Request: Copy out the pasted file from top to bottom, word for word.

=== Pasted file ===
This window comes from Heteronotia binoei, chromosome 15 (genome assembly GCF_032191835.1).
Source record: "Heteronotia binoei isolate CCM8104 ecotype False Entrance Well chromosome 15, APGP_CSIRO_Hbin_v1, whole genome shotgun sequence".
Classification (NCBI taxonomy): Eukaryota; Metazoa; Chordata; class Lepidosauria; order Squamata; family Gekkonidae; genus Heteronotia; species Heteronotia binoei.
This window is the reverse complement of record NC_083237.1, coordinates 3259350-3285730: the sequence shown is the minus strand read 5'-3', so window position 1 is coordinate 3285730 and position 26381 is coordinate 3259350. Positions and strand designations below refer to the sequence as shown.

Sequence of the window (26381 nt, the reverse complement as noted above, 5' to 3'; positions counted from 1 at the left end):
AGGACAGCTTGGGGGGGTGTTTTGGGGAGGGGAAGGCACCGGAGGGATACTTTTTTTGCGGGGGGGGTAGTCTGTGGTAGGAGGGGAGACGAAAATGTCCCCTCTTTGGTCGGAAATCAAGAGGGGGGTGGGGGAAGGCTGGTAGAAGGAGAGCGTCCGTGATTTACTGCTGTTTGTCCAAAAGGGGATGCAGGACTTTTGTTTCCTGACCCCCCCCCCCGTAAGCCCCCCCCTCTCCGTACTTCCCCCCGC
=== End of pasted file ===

This window comes from Heteronotia binoei, chromosome 15 (genome assembly GCF_032191835.1).
Source record: "Heteronotia binoei isolate CCM8104 ecotype False Entrance Well chromosome 15, APGP_CSIRO_Hbin_v1, whole genome shotgun sequence".
Classification (NCBI taxonomy): Eukaryota; Metazoa; Chordata; class Lepidosauria; order Squamata; family Gekkonidae; genus Heteronotia; species Heteronotia binoei.
This window is the reverse complement of record NC_083237.1, coordinates 3259350-3285730: the sequence shown is the minus strand read 5'-3', so window position 1 is coordinate 3285730 and position 26381 is coordinate 3259350. Positions and strand designations below refer to the sequence as shown.

Sequence of the window (26381 nt, the reverse complement as noted above, 5' to 3'; positions counted from 1 at the left end):
AGGACAGCTTGGGGGGGTGTTTTGGGGAGGGGAAGGCACCGGAGGGATACTTTTTTTGCGGGGGGGGTAGTCTGTGGTAGGAGGGGAGACGAAAATGTCCCCTCTTTGGTCGGAAATCAAGAGGGGGGTGGGGGAAGGCTGGTAGAAGGAGAGCGTCCGTGATTTACTGCTGTTTGTCCAAAAGGGGATGCAGGACTTTTGTTTCCTGACCCCCCCCCCCGTAAGCCCCCCCCTCTCCGTACTTCCCCCCGC